Balances grew and delinquencies remained subdued across all credit products including mortgages, according to TransUnion’s Q3 2016 Industry Insights Report.
Additionally, the analysis points to a healthy, well-functioning consumer credit market, which has seen continued growth across diverse products including the mortgage market.
“The consumer credit market is performing well, as more consumers are gaining access to loans and paying them off in a timely fashion,” said Nidhi Verma, Senior Director of Research and Consulting, Financial Services Business Unit for TransUnion. “We continue to see strong participation rates from the youngest consumer group, coupled with low delinquency levels—a promising sign for the industry.”
Specifically, the mortgage delinquency rate fell 8.4 percent from 2.5 percent in Q3 2015 to 2.29 percent in Q3 2016. This was the lowest level seen since Q3 2009.
In contrast, subprime and near prime mortgage originations experienced the largest year-over-year growth from Q2 2015 to Q2 2016. Subprime originations reached nearly 64,000 in Q2 2016, the highest level since Q4 2009 and a 10.9 percent growth rate year over year. Likewise, the report found that near prime originations grew 5.7 percent to more than 262,000 in Q2 2016. This was the highest level since the Great Recession.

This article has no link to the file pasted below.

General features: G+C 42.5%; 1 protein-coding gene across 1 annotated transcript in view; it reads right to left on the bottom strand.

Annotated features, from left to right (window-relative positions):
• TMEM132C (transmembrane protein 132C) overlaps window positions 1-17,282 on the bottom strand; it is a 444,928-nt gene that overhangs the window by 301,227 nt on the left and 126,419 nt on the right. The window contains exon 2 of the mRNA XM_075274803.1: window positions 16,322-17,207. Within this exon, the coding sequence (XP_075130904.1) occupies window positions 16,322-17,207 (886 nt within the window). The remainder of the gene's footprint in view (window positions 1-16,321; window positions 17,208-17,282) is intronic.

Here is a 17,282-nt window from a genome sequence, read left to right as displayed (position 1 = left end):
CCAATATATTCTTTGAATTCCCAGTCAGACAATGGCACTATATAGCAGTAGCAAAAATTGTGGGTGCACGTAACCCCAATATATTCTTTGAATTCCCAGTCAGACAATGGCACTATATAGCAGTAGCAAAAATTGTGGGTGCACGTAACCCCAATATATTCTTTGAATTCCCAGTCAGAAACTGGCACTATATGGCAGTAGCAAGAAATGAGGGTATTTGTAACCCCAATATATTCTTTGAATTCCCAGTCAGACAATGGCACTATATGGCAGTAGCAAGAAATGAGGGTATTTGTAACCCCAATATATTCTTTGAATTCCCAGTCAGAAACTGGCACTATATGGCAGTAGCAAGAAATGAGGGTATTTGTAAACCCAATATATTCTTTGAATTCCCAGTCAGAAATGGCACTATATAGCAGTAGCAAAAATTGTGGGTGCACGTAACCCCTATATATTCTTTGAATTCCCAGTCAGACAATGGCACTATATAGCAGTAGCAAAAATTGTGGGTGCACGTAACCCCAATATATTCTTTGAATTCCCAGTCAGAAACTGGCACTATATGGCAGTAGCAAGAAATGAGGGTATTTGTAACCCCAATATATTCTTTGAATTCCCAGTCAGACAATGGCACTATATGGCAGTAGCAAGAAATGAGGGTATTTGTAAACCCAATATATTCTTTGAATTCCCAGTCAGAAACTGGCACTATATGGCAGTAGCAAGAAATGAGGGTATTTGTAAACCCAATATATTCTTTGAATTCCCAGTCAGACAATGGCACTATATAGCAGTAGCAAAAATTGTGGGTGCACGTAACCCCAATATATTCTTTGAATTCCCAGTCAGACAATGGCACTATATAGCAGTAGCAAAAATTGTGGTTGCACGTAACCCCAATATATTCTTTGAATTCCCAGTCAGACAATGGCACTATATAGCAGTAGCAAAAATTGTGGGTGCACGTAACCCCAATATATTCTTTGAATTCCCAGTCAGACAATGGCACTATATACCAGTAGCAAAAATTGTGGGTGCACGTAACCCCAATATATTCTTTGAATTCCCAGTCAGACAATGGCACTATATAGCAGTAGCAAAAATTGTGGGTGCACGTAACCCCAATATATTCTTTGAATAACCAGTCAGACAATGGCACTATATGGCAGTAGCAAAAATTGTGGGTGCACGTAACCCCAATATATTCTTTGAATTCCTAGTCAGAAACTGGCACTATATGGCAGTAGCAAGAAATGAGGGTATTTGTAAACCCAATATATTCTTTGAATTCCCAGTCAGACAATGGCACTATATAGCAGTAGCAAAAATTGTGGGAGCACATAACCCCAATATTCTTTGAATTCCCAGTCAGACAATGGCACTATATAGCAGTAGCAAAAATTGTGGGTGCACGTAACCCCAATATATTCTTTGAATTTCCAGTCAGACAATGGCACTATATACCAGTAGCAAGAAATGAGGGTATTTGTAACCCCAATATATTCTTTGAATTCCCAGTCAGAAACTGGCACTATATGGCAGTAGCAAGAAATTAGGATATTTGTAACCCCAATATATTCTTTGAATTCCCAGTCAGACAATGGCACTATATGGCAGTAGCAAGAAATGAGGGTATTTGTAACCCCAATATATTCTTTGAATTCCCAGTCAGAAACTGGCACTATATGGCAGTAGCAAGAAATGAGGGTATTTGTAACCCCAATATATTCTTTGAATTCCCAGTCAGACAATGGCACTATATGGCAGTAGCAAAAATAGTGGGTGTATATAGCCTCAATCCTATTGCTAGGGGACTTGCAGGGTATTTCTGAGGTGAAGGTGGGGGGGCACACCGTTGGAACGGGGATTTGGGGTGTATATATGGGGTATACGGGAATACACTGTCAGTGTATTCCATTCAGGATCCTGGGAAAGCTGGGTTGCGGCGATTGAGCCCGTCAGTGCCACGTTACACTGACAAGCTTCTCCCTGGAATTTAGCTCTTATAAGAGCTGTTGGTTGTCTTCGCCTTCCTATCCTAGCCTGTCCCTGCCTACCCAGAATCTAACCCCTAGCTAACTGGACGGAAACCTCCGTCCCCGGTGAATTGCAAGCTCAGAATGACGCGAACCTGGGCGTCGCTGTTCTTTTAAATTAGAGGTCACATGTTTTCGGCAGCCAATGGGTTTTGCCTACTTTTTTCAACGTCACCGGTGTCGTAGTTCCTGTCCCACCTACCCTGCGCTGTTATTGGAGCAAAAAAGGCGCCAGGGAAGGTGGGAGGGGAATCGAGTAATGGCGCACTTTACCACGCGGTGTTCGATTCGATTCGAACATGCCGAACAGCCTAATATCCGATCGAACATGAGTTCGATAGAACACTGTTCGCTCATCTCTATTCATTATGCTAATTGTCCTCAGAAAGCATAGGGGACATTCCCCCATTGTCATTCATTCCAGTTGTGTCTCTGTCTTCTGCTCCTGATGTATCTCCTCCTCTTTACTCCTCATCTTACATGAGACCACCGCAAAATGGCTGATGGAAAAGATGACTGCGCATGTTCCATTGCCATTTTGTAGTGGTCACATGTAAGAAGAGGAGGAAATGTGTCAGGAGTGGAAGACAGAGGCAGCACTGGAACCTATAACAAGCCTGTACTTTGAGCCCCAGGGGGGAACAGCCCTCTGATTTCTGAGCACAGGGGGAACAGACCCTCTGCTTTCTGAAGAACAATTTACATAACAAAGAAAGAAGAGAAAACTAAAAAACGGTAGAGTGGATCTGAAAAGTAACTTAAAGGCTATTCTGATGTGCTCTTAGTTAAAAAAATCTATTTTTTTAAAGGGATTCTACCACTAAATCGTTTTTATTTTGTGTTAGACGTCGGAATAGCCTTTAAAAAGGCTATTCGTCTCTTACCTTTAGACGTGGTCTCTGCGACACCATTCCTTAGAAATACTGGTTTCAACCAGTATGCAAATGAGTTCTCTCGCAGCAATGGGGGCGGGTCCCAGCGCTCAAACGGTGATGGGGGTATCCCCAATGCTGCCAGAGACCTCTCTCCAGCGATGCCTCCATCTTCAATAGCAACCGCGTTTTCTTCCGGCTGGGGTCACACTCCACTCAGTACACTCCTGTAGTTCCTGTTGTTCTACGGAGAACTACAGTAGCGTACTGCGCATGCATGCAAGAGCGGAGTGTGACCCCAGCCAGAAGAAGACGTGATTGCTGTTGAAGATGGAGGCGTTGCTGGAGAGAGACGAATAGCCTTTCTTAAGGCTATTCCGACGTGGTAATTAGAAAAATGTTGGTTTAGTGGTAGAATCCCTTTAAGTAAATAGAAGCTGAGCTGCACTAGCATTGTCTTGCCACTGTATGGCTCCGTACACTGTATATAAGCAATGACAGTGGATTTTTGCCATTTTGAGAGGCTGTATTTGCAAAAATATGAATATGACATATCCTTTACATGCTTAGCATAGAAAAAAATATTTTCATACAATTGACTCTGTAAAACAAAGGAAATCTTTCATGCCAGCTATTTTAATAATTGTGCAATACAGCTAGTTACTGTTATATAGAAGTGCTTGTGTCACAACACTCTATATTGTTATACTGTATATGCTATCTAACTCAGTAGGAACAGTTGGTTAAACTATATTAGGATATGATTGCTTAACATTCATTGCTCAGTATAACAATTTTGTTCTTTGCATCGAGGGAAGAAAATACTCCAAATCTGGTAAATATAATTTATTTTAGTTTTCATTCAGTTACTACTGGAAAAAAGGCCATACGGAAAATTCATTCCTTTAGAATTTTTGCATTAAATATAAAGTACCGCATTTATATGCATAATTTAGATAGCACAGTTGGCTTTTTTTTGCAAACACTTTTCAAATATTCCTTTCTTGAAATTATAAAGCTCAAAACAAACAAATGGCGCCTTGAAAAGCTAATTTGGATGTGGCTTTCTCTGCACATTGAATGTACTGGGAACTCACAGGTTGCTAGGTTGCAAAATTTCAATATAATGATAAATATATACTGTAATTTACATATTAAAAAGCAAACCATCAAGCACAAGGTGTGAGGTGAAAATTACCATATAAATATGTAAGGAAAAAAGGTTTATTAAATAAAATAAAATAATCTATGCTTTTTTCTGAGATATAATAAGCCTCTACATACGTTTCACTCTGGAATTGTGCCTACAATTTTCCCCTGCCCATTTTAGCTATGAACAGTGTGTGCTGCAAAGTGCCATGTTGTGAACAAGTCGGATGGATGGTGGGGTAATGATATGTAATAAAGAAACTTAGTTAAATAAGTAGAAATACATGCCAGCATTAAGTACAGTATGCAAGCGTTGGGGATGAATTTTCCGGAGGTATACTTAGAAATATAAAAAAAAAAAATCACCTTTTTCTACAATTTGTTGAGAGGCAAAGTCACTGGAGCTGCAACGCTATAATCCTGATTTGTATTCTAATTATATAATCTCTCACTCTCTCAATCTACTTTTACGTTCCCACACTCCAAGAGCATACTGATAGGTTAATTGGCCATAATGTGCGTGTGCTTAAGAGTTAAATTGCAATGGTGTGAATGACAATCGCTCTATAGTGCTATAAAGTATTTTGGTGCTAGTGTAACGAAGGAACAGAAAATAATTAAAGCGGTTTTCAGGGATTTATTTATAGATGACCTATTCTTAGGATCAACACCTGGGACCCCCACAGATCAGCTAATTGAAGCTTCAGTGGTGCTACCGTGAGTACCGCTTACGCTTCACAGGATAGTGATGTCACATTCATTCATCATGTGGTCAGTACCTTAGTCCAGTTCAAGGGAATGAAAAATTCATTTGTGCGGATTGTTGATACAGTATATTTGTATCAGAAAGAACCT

And in addition, overall mortgage originations grew to 1.99 million in Q2 2016. This was a 3.7 percent rise from 1.92 million in Q2 2015.
“Mortgage originations have experienced steady growth across all risk tiers, and these new milestones in subprime and near prime account originations reflect growing credit access across the risk spectrum,” said Joe Mellman, VP and Mortgage Business Leader for TransUnion. “While access has grown, it’s important to note that the subprime share of originations was only 3.2 percent, and the near prime share was 13.2 percent of all originations. We do not see a cause for concern.”
The report also found that total mortgage balances grew 1.7 percent, from $8.25 billion in the third quarter of 2015 to $8.39 billion in Q3 2016.
“The increase in mortgage balances was primarily driven by continued low interest rate availability supporting origination growth and higher home values leading to higher average new loan amounts,” said Mellman.